We have to awaken the true soul of India and to do everything in accordance with it.
For the last ten years I have been silently pouring my influence into this foreign political vessel, and there has been some result. I can continue to do this wherever necessary. But if I took up that work openly again, associating with the political leaders and working with them, it would be supporting an alien law of being and a false political life.
Gandhi’s Confused Spiritualisation of Indian Politics
People now want to spiritualise politics—Gandhi, for instance. But he can’t get hold of the right way.
What is Gandhi doing? Making a hodgepodge called satyāgraha out of “Ahimsa parama dharma”, Jainism, hartal, passive resistance, etc.; bringing a sort of Indianised Tolstoyism into the country. The result—if there is any lasting result—will be a sort of Indianised Bolshevism. I have no objection to his work; let each one act according to his own inspiration. But it is not the real thing.
If the spiritual force is poured into these impure forms—the wine of the spirit into these unbaked vessels—the imperfect things will break apart and spill and waste the wine. Or else the spiritual force will evaporate and only the impure form remain. It is the same in every field of activity.
I could use my spiritual influence; it would give strength to those who received it and they would work with great energy. But the force would be expended in shaping the image of a monkey and setting it up in the temple of Shiva. If the monkey is brought to life it may grow powerful, and in the guise of the devotee Hanuman do much work for Rama—so long as the life and strength remain. But in the temple of India we want not Hanuman but the Godhead, the Avatar, Rama himself.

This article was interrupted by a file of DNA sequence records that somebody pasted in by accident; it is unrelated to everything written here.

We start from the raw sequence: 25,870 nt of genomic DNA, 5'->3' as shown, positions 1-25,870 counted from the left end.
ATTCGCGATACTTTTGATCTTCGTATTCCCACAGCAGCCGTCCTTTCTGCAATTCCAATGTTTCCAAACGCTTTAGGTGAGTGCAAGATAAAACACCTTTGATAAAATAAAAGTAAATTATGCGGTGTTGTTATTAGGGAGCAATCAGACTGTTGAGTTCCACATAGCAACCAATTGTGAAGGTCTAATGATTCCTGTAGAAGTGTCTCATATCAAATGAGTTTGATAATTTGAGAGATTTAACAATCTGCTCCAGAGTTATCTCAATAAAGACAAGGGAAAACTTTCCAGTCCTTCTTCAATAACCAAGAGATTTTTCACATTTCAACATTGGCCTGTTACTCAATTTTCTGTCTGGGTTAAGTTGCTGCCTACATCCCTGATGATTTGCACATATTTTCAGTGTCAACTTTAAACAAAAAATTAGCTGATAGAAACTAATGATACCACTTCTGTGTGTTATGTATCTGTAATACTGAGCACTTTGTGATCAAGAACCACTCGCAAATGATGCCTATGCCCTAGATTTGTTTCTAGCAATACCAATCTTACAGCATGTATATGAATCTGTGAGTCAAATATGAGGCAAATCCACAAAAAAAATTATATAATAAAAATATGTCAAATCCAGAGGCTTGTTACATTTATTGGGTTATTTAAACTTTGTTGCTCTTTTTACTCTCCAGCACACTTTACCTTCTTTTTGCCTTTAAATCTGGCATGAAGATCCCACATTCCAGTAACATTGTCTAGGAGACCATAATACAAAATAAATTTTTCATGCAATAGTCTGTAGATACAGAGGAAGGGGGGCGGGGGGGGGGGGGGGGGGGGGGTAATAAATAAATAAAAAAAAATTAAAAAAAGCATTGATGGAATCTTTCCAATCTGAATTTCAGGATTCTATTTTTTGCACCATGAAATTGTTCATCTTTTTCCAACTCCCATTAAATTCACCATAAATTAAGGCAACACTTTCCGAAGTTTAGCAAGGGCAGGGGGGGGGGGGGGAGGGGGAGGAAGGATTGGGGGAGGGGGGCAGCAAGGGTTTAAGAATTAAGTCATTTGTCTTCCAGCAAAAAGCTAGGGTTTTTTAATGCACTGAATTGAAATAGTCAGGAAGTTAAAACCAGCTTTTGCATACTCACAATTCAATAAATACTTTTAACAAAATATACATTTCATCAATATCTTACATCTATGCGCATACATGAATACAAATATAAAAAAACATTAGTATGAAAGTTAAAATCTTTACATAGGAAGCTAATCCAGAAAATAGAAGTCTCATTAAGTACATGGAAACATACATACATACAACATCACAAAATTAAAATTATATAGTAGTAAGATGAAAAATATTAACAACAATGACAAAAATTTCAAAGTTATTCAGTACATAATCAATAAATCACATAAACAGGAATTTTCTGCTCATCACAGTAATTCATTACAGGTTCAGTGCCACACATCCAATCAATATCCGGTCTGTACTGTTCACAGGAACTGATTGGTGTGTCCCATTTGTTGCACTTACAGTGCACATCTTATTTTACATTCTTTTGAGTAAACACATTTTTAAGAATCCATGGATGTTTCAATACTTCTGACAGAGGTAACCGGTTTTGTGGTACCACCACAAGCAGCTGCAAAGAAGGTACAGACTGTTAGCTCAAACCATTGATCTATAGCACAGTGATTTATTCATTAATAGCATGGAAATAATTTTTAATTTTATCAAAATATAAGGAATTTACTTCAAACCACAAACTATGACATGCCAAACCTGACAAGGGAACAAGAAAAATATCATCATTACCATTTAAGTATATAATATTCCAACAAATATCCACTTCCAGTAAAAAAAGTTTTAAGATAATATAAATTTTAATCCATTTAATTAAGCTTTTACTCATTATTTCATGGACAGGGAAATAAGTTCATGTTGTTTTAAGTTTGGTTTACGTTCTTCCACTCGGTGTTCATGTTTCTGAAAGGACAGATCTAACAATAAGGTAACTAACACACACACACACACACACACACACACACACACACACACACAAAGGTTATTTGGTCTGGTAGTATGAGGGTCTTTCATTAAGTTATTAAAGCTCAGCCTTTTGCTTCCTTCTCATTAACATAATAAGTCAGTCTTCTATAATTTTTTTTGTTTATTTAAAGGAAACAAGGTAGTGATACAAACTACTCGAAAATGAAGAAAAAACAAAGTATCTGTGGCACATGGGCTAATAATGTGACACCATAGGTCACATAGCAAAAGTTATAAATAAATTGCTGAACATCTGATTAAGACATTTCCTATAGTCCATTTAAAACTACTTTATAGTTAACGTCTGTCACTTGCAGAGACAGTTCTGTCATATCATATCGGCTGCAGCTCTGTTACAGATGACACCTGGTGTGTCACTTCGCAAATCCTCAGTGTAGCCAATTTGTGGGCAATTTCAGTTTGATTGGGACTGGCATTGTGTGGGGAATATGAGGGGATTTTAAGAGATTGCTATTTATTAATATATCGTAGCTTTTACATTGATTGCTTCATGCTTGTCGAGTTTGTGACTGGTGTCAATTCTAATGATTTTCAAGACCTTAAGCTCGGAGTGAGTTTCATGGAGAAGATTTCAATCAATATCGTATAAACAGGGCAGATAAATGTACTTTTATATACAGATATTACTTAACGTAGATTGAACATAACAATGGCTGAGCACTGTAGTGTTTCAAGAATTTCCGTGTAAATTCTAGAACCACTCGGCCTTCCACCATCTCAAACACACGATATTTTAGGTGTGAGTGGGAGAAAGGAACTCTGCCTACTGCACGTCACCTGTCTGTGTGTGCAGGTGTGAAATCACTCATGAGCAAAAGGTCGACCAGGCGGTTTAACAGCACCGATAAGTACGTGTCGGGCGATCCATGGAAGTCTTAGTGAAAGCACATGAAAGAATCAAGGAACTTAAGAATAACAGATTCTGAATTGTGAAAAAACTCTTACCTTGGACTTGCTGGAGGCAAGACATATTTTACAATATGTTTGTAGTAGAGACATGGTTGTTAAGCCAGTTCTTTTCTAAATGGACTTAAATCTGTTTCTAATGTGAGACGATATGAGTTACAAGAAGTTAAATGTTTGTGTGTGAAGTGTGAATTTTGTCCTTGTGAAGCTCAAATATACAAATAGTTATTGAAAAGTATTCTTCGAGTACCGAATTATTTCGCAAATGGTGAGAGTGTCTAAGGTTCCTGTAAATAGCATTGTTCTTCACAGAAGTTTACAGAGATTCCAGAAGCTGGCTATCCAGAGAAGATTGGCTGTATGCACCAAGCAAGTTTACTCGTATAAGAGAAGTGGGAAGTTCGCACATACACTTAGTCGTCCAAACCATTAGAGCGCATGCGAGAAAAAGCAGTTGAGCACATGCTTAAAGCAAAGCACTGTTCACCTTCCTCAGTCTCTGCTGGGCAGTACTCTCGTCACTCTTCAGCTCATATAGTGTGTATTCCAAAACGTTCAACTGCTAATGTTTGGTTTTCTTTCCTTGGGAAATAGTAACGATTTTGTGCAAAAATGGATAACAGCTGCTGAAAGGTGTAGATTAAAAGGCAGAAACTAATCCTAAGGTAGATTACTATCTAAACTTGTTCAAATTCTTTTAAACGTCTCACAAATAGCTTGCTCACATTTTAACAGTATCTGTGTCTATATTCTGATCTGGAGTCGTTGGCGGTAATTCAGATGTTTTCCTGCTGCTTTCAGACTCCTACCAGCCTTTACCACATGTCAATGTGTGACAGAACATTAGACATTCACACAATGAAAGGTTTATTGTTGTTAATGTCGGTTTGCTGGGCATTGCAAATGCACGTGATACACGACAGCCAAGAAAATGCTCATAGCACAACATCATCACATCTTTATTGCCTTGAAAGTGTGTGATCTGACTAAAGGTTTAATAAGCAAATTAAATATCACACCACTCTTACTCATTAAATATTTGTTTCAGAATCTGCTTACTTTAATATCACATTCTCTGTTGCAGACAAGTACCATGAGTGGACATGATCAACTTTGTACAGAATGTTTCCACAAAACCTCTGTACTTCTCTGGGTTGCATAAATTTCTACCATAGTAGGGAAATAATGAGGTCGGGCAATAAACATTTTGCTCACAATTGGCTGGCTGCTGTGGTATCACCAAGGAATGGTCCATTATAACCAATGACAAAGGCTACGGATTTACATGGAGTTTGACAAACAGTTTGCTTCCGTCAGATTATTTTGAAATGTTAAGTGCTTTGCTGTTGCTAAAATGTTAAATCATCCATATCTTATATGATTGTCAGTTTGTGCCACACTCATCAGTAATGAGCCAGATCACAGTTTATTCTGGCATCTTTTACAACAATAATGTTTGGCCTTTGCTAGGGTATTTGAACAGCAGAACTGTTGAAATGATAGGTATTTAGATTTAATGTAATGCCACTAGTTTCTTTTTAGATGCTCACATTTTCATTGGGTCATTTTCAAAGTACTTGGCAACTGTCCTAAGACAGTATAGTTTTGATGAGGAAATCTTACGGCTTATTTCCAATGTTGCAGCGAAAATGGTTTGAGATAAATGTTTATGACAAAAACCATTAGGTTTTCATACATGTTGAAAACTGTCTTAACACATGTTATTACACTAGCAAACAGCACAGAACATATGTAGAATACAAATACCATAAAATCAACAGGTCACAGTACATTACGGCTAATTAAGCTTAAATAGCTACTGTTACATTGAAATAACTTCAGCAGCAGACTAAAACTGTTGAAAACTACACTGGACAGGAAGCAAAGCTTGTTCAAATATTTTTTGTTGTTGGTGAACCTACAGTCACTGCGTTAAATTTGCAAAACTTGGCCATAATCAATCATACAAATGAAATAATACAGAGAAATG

~ Sri Aurobindo, April 1920
Writings in Bengali and Sanskrit: Letters to Barin
Lift High the Standard of Truth
Sri Aurobindo withdrew from politics; and, in his Ashram, a most important rule is that one must abstain from all politics―not because Sri Aurobindo did not concern himself with the happenings of the world, but because politics, as it is practised, is a low and ugly thing, wholly dominated by falsehood, deceit, injustice, misuse of power and violence; because to succeed in politics one has to cultivate in oneself hypocrisy, duplicity and unscrupulous ambition.
The indispensable basis of our Yoga is sincerity, honesty, unselfishness, disinterested consecration to the work to be done, nobility of character and straightforwardness. They who do not practise these elementary virtues are not Sri Aurobindo’s disciples and have no place in the Ashram. . . .
Sri Aurobindo always loved deeply his Motherland.
But he wished her to be great, noble, pure and worthy of her big mission in the world. He refused to let her sink to the sordid and vulgar level of blind self-interests and ignorant prejudices.
This is why, in full conformity to his will, we lift high the standard of truth, progress and transformation of mankind, without caring for those who, through ignorance, stupidity, envy or bad will, seek to soil it and drag it down into the mud. We carry it very high so that all who have a soul may see it and gather round it.
~ The Mother, 25 April 1954
CWM, Vol. 13, pp. 122-123
Truth Behind All Sincere Convictions
From the Divine’s point of view there is truth behind all sincere convictions. It is in the mental and practical application to life and action that the falsehood appears and disfigures everything.
The time has come when all those who are more or less connected with the Ashram and wish to base their action on Sri Aurobindo’s or my teaching must abstain from all these low movements of political polemic and remain on the higher levels of the spirit.
~ The Mother, 31 January 1955
CWM, Vol. 13, p. 123
Indian Nationalism and Yoga